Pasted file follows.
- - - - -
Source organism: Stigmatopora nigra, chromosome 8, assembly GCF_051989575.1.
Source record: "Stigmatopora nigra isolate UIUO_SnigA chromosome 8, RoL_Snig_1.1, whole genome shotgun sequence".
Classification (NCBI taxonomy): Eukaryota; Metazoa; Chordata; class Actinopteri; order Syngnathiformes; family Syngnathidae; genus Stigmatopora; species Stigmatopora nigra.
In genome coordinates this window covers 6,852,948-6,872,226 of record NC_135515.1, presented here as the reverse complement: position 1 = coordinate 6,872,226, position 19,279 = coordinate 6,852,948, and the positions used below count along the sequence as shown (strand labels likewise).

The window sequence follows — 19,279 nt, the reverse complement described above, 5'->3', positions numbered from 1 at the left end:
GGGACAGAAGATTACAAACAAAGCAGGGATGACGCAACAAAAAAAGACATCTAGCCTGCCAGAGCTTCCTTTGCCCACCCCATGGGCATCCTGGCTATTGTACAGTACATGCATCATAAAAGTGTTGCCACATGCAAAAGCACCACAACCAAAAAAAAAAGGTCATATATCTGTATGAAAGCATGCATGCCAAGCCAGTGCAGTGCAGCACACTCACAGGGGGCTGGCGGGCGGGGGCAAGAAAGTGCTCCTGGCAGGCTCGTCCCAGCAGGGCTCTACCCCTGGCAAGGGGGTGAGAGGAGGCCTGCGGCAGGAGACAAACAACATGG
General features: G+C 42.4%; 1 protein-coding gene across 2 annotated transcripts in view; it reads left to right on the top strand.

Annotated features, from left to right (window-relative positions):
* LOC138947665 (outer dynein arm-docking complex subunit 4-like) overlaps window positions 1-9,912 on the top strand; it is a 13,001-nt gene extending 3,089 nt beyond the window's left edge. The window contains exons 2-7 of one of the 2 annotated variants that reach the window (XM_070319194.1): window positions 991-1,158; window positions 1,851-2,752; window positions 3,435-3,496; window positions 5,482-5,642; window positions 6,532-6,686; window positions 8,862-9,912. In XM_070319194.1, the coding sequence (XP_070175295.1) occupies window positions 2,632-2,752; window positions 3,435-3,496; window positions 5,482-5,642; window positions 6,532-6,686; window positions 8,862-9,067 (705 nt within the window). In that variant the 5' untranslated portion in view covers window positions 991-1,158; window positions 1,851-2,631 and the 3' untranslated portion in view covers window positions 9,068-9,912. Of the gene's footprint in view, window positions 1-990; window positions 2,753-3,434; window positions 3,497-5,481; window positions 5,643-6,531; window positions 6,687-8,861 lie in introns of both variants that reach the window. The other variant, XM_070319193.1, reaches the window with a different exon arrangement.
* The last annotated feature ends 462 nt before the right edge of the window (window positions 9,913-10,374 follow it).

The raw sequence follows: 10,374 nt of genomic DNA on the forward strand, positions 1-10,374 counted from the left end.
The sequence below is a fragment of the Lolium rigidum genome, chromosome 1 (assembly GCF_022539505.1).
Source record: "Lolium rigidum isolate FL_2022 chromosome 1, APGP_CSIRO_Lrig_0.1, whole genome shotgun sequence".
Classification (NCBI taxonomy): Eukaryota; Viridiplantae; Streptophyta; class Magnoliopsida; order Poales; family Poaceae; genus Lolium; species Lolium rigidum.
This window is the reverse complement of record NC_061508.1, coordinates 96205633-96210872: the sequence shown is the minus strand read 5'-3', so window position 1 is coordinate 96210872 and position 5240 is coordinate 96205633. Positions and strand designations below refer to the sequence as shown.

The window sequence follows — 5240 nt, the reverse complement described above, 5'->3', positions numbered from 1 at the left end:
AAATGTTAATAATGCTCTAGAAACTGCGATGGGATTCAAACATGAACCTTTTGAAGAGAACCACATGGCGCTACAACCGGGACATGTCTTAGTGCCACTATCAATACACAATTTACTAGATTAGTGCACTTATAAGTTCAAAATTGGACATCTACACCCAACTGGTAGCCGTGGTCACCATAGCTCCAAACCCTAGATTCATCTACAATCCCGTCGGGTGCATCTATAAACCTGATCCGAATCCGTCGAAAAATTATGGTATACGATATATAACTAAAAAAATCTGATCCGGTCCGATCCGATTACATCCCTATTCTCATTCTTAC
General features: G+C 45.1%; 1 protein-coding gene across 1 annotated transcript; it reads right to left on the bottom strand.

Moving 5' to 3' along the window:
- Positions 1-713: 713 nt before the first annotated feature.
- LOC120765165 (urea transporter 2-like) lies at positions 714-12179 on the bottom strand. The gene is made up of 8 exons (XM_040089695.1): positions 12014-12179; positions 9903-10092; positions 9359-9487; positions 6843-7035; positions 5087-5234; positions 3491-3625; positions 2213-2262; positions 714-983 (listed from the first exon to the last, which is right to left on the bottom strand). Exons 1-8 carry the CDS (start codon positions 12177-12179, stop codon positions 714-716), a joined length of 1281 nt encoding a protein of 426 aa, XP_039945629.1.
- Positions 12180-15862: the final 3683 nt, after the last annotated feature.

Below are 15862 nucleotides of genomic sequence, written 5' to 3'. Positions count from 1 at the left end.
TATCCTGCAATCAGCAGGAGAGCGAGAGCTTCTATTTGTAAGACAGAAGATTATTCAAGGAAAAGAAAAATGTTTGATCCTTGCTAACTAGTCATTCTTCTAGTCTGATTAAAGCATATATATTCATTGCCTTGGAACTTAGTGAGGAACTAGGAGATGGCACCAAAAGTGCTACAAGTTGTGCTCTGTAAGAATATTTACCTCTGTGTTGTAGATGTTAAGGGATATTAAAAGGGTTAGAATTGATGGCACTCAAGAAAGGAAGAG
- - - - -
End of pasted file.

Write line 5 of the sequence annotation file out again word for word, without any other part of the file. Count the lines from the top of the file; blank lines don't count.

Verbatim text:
The window sequence follows — 19,279 nt, the reverse complement described above, 5'->3', positions numbered from 1 at the left end: